Several witnesses told CNN that security forces pushed protesters out of Iraq’s Palace of the Republic by firing tear gas and live ammunition. Iraqi security officials told CNN on Monday that hundreds of protesters stormed the building inside the Green Zone following al-Sadr’s announcement.
The Republican Party Palace is where the Iraqi cabinet meets and Prime Minister Mustafa al-Kadhimi has now suspended all government meetings until further notice, according to a statement from his office. The prime minister urged al-Sadr to “help call the protesters to withdraw from government organisations.”
The country’s President Barham Salih also called for calm, saying in a statement on Monday that “the difficult situation our country is going through requires everyone to be calm, to exercise restraint, to prevent escalation. and make sure that the situation does not fall into peril. maze in which everyone will lose.”
Al-Sadr said he made the decision two months ago “not to meddle in political affairs”, but now he announced his “final retirement” from politics and closed all political offices. nationwide, according to a statement released by his office on Monday.
At the time, he said his request was “a sacrifice of mine for the country and its people to escape their unknown fate.”
Iraq has struggled to form a new government since October parliamentary elections, which saw Iran-backed Shiite blocs lose seats to Sadists.
Finally, in July, the Coordination Framework, the largest Shiite coalition in the Iraqi parliament, nominated Mohammed Shiya al-Sudani to lead the country – sparking protests from al-loyalists. Sadr.
Iraqi security forces on Monday called for thousands of protesters to withdraw from the Green Zone immediately. In a statement, the Iraqi military said it was practicing “the highest degree of self-restraint and brotherly behavior to prevent clashes or shedding of Iraqi blood.”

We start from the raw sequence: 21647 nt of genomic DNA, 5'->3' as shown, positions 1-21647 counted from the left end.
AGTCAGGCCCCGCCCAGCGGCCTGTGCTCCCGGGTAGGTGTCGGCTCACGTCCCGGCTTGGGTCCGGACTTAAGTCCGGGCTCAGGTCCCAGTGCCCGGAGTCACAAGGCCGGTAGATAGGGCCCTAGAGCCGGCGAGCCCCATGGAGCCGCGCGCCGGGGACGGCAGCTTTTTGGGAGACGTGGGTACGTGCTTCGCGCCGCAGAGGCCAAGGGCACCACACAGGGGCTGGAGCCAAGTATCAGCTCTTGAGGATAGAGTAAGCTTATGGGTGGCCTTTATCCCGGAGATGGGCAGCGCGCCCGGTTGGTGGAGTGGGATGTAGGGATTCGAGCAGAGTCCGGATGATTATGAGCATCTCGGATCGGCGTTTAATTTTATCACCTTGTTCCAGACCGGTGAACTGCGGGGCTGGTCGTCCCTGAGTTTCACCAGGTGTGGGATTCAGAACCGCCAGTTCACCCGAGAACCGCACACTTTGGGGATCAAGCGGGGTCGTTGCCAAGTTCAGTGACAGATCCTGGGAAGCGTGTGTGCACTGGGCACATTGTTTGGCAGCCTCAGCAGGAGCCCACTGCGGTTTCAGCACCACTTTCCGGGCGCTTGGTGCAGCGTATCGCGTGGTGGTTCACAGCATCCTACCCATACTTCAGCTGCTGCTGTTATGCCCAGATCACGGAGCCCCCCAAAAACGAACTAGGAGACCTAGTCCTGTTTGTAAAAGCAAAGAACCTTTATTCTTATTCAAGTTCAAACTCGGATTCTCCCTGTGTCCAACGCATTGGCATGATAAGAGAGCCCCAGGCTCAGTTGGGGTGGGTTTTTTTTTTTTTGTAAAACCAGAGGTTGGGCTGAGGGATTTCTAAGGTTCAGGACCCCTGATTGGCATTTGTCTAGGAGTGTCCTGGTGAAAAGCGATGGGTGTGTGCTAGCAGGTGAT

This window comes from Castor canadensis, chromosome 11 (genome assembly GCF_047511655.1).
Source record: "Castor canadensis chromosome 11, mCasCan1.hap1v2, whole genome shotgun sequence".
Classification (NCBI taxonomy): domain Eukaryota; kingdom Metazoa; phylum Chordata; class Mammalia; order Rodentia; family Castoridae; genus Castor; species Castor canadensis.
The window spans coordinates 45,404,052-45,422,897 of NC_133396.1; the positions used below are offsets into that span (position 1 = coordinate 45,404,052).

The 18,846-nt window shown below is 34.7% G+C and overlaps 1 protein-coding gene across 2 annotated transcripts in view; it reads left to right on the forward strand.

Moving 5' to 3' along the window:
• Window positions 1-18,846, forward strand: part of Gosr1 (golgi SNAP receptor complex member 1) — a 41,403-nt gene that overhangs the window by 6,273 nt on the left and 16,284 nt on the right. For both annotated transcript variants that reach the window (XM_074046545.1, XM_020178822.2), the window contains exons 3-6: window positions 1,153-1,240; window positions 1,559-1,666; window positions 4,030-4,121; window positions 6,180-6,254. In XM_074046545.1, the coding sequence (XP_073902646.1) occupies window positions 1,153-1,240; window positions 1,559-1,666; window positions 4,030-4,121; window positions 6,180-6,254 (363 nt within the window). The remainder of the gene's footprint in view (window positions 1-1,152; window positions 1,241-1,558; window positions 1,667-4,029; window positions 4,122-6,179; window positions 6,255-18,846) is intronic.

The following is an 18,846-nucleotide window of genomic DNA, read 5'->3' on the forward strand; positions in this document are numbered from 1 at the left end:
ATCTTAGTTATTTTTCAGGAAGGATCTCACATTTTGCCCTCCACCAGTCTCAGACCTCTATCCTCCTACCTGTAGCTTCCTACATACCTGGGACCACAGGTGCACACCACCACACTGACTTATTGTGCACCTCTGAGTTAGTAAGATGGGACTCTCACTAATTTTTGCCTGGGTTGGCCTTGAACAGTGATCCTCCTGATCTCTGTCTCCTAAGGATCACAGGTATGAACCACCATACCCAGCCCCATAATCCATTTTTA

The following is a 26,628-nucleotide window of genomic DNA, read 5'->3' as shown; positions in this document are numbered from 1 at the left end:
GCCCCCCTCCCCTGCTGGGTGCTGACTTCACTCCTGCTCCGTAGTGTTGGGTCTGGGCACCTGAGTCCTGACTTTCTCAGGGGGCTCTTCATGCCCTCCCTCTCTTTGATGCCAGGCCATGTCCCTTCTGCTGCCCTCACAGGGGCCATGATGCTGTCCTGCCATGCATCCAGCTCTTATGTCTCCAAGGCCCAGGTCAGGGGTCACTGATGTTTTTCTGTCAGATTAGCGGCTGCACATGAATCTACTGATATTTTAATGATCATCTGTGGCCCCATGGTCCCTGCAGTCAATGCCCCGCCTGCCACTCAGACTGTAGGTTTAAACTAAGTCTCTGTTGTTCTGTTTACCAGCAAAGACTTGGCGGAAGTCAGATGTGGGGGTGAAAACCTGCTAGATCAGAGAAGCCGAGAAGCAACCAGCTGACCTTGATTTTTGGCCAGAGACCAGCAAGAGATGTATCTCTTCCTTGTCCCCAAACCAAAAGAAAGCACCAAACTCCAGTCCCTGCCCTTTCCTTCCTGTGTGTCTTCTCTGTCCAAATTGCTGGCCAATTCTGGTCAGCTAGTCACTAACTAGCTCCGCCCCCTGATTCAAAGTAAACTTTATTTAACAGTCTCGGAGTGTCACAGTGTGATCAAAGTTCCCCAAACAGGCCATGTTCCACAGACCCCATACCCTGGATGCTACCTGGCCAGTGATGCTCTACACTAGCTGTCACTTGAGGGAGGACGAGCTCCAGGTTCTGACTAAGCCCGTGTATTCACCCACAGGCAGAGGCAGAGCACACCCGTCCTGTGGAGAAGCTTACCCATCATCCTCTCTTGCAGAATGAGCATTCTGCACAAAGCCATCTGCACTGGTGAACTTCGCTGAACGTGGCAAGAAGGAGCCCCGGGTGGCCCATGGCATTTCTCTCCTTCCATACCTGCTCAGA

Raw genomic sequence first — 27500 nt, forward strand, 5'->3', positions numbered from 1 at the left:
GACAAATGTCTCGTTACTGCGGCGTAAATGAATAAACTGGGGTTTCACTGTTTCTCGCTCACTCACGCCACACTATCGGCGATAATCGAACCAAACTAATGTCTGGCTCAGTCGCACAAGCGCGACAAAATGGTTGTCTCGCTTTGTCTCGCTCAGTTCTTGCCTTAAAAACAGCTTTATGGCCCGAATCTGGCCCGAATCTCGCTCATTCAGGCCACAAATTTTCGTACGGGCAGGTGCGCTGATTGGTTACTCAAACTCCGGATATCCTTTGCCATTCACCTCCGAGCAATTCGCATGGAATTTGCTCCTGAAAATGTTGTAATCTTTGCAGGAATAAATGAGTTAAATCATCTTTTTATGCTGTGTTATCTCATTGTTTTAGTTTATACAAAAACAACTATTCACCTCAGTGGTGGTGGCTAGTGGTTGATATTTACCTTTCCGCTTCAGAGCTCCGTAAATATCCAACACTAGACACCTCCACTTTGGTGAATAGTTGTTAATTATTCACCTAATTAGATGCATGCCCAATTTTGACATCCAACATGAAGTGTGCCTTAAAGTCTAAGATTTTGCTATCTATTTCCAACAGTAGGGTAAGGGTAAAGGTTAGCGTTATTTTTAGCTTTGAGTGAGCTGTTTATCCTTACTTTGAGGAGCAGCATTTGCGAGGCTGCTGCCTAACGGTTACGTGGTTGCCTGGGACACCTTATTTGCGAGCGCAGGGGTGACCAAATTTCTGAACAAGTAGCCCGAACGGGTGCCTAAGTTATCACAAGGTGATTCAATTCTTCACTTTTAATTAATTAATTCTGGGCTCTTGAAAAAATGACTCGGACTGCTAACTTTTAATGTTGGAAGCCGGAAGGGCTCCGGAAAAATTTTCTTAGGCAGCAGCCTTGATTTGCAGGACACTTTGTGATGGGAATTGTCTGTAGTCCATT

“Security forces affirm their responsibility to protect government institutions, international missions and public and private property,” the statement said, adding: “In response to peaceful protests Peace is made through the constitution and laws, and the security forces will do their duty to protect security and stability.”
The military has imposed a complete curfew, covering both vehicles and pedestrians, starting at 3:30 p.m. local time in the capital and 7 p.m. local time in the rest of the country. The curfew will be in place until further notice, according to a military statement.
The United Nations Assistance Mission in Iraq (UNAMI) has also called on protesters to leave government buildings and to “allow the government to continue its responsibility to run the state” towards the Iraqi people.
“State institutions must function unimpeded to serve the Iraqi people, in all circumstances and at all times. Respect for the constitutional order will now become important,” UNAMI said in a statement. dad on Monday.
The US Embassy in Baghdad also called for calm, tweeting that “now is the time for dialogue to resolve differences, not through confrontation.”
The embassy added: “The right to peaceful public demonstration is a fundamental element of all democracies, but protesters must also respect the institutions and properties of the Iraqi government, belonging to the Iraqi government. return to and serve the Iraqi people and must be allowed to operate.”